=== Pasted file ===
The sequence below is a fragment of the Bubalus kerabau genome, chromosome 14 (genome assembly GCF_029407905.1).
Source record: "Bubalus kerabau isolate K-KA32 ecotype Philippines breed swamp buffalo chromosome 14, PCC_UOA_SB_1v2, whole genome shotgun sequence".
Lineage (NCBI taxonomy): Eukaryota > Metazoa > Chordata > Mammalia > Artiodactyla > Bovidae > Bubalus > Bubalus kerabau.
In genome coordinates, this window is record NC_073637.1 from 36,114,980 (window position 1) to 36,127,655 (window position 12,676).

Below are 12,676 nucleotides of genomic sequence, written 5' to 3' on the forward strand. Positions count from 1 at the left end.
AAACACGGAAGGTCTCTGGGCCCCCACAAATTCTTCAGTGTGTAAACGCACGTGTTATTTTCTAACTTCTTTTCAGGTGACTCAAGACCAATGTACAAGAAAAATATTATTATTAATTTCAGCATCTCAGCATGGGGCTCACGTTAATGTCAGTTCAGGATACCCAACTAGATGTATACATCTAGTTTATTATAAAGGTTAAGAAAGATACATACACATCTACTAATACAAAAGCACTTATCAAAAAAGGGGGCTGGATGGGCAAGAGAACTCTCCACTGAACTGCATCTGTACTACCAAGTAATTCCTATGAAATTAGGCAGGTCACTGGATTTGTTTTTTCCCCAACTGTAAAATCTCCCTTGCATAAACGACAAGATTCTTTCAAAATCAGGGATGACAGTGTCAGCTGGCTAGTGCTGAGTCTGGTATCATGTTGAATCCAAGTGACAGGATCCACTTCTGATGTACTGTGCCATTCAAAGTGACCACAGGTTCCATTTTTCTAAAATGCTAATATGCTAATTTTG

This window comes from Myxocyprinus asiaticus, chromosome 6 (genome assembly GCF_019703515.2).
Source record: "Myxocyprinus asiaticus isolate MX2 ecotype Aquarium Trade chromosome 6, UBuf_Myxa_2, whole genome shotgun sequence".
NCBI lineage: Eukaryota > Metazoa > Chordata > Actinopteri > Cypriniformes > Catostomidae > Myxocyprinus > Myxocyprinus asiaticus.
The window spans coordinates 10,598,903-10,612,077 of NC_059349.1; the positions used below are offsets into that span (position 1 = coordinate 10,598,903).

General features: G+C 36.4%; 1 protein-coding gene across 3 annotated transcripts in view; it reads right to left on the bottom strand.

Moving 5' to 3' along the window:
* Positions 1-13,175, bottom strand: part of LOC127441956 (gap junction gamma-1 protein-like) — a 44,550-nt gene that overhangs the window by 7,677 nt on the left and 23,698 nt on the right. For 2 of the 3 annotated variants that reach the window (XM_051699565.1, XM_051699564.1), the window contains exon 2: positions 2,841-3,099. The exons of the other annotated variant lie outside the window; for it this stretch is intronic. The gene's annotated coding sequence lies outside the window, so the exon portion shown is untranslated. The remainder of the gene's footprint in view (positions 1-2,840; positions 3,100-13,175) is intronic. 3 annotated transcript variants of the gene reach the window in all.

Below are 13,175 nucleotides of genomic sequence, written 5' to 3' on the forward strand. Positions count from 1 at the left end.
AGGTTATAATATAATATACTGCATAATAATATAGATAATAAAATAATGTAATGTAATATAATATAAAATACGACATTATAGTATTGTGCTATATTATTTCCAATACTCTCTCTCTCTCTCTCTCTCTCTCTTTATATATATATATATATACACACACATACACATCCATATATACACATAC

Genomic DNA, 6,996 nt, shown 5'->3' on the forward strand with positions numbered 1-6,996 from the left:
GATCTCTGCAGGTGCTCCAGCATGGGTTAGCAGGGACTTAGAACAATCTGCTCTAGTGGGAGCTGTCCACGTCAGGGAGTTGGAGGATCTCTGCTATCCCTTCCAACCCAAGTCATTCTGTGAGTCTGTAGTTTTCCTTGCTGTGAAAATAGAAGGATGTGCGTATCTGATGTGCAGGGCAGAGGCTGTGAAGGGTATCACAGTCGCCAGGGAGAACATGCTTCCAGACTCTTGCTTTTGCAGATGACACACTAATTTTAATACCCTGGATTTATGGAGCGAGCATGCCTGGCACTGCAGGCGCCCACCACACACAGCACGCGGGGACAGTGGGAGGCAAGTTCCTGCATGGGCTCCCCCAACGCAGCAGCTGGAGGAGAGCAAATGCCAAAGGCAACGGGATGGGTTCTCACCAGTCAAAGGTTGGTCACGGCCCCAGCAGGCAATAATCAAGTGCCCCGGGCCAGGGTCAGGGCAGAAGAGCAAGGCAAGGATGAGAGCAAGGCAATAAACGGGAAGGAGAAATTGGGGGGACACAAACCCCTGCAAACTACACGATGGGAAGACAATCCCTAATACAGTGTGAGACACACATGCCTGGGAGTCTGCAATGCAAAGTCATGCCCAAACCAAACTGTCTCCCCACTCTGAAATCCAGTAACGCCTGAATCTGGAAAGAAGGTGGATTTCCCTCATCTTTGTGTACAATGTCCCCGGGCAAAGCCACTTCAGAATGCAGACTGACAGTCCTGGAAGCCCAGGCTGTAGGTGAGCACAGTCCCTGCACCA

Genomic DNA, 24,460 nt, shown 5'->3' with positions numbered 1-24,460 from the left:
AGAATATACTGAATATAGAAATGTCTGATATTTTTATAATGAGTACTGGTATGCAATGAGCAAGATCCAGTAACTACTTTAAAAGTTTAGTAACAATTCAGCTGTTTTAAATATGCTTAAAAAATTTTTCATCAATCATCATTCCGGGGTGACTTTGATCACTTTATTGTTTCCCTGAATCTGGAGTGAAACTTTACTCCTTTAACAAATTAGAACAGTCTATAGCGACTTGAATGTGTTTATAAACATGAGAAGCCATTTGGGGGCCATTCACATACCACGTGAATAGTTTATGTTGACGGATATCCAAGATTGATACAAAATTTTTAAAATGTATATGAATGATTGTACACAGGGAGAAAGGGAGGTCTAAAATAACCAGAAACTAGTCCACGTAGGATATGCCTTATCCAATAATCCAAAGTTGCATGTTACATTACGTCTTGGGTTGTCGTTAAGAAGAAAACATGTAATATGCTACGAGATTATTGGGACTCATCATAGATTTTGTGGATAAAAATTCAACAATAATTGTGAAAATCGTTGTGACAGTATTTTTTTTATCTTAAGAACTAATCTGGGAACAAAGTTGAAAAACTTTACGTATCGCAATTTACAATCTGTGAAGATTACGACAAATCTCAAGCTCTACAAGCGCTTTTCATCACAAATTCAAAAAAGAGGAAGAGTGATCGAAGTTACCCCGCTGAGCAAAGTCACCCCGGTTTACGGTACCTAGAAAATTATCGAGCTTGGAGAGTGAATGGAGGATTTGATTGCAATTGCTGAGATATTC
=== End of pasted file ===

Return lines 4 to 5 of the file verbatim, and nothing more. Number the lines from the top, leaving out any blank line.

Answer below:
In genome coordinates, this window is record NC_073637.1 from 36,114,980 (window position 1) to 36,127,655 (window position 12,676).

Below are 12,676 nucleotides of genomic sequence, written 5' to 3' on the forward strand. Positions count from 1 at the left end.